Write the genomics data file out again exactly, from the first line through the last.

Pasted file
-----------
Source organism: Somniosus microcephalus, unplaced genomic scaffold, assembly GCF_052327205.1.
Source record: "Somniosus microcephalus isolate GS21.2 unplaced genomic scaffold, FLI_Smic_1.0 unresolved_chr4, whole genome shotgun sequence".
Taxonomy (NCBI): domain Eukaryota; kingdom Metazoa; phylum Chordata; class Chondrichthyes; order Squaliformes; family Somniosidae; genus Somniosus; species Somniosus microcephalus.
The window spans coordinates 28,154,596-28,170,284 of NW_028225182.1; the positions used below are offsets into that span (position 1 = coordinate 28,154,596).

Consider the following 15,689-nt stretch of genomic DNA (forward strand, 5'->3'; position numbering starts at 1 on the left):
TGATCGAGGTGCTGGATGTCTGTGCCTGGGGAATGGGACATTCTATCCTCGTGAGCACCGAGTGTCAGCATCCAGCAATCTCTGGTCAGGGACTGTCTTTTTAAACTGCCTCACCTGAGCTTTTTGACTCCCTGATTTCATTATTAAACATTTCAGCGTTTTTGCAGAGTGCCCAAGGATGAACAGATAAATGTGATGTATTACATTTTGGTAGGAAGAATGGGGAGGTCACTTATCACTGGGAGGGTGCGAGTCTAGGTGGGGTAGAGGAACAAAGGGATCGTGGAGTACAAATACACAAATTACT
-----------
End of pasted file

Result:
Source organism: Somniosus microcephalus, unplaced genomic scaffold, assembly GCF_052327205.1.
Source record: "Somniosus microcephalus isolate GS21.2 unplaced genomic scaffold, FLI_Smic_1.0 unresolved_chr4, whole genome shotgun sequence".
Taxonomy (NCBI): domain Eukaryota; kingdom Metazoa; phylum Chordata; class Chondrichthyes; order Squaliformes; family Somniosidae; genus Somniosus; species Somniosus microcephalus.
The window spans coordinates 28,154,596-28,170,284 of NW_028225182.1; the positions used below are offsets into that span (position 1 = coordinate 28,154,596).

Consider the following 15,689-nt stretch of genomic DNA (forward strand, 5'->3'; position numbering starts at 1 on the left):
TGATCGAGGTGCTGGATGTCTGTGCCTGGGGAATGGGACATTCTATCCTCGTGAGCACCGAGTGTCAGCATCCAGCAATCTCTGGTCAGGGACTGTCTTTTTAAACTGCCTCACCTGAGCTTTTTGACTCCCTGATTTCATTATTAAACATTTCAGCGTTTTTGCAGAGTGCCCAAGGATGAACAGATAAATGTGATGTATTACATTTTGGTAGGAAGAATGGGGAGGTCACTTATCACTGGGAGGGTGCGAGTCTAGGTGGGGTAGAGGAACAAAGGGATCGTGGAGTACAAATACACAAATTACT